Black carbon an important contributor to global warming


Mike:

Black carbon is the second largest man-made contributor to global warming and its influence on climate has been greatly underestimated, according to the first quantitative and comprehensive analysis of this issue.

The landmark study published in the Journal of Geophysical Research-Atmospheres today says the direct influence of black carbon, or soot, on warming the climate could be about twice previous estimates. Accounting for all of the ways it can affect climate, black carbon is believed to have a warming effect of about 1.1 Watts per square meter (W/m2), approximately two thirds of the effect of the largest man made contributor to global warming, carbon dioxide.

Originally posted on Watts Up With That?:

From the International Geosphere-Biosphere Programme via Eurekalert, some of the heat gets taken off CO2 as the ‘big kahuna’ of forcings, now there is another major player, one that we can easily do something about. I’ve often speculated that black carbon is a major forcing for Arctic sea ice, due to examples like this one.  – Anthony

Reducing diesel engine emissions would reduce warming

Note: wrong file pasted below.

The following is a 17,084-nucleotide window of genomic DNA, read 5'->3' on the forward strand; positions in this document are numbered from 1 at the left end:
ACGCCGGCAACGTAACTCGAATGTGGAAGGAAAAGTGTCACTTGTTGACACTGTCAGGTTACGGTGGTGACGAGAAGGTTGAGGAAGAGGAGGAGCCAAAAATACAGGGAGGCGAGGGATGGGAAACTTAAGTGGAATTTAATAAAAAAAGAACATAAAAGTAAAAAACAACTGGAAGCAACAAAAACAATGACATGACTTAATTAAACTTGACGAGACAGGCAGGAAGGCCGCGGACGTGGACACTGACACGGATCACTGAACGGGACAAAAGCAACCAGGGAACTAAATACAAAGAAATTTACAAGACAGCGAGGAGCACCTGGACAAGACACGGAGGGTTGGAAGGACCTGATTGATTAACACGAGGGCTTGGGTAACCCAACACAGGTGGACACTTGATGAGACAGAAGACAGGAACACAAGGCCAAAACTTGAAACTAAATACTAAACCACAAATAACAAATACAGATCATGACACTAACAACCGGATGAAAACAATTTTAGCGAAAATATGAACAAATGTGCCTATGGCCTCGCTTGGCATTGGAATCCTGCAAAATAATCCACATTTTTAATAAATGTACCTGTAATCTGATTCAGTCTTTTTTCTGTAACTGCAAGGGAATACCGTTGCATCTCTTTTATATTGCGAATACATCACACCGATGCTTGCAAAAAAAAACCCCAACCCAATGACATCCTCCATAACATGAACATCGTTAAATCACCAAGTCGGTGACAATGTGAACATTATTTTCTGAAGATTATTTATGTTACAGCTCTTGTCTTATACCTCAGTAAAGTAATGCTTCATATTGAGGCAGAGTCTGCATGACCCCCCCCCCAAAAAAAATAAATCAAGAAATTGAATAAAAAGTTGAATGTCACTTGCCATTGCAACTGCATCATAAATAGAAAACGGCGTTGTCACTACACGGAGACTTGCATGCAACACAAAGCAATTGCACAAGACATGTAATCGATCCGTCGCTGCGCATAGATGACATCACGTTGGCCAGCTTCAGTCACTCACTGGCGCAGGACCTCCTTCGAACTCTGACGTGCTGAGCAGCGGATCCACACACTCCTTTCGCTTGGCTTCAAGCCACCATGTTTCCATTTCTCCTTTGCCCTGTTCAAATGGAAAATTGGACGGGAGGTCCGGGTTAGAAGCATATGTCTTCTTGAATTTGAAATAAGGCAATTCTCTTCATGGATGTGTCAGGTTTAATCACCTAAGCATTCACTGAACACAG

blackcarbonl[1]

This shows black carbon processes in the climate system. Credit: American Geophysical Union 2013. Credit D. W. Fahey

Black carbon is the second largest man-made contributor to global warming and its influence on climate has been greatly underestimated, according to the first quantitative and comprehensive analysis of this issue.

The landmark study published in the Journal of Geophysical Research-Atmospheres today says the direct influence of black carbon, or soot, on warming the climate could be about twice previous estimates. Accounting for all of the ways…

View original 1,187 more words

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About Mike
A resident of the “30 square miles surrounded by reality,” I spend most of my time teaching economics and statistics to undergraduate students. I enjoy, naturally, economics and business, but also science (I was once an astronomical observatory assistant), politics, photography, food, travel and sports. Madison has grown quite a bit since 1978 when Governor Lee Dreyfus made that remark. According to Wikipedia, Madison is 67.3 square miles of land and 16 square miles of water. Visit http://thisgotmyattention.wordpress.com/about/ for one of my favorite views of the isthmus. Or, why not come visit us! http://visitmadison.com

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